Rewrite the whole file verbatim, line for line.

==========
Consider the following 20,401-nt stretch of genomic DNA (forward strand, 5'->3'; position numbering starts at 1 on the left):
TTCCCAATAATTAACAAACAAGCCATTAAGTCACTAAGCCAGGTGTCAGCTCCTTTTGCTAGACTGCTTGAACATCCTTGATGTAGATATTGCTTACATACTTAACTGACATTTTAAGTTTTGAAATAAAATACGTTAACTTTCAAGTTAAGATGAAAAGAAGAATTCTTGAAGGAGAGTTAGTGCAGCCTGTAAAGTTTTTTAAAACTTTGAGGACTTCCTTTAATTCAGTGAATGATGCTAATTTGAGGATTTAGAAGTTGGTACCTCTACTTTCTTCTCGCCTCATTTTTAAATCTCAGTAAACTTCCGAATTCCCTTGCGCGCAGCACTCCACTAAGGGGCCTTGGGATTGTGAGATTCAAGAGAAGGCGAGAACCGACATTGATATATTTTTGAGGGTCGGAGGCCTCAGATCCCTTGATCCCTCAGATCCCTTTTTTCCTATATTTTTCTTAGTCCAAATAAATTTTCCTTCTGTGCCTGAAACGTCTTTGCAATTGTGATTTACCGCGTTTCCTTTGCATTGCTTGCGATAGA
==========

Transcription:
Consider the following 20,401-nt stretch of genomic DNA (forward strand, 5'->3'; position numbering starts at 1 on the left):
TTCCCAATAATTAACAAACAAGCCATTAAGTCACTAAGCCAGGTGTCAGCTCCTTTTGCTAGACTGCTTGAACATCCTTGATGTAGATATTGCTTACATACTTAACTGACATTTTAAGTTTTGAAATAAAATACGTTAACTTTCAAGTTAAGATGAAAAGAAGAATTCTTGAAGGAGAGTTAGTGCAGCCTGTAAAGTTTTTTAAAACTTTGAGGACTTCCTTTAATTCAGTGAATGATGCTAATTTGAGGATTTAGAAGTTGGTACCTCTACTTTCTTCTCGCCTCATTTTTAAATCTCAGTAAACTTCCGAATTCCCTTGCGCGCAGCACTCCACTAAGGGGCCTTGGGATTGTGAGATTCAAGAGAAGGCGAGAACCGACATTGATATATTTTTGAGGGTCGGAGGCCTCAGATCCCTTGATCCCTCAGATCCCTTTTTTCCTATATTTTTCTTAGTCCAAATAAATTTTCCTTCTGTGCCTGAAACGTCTTTGCAATTGTGATTTACCGCGTTTCCTTTGCATTGCTTGCGATAGA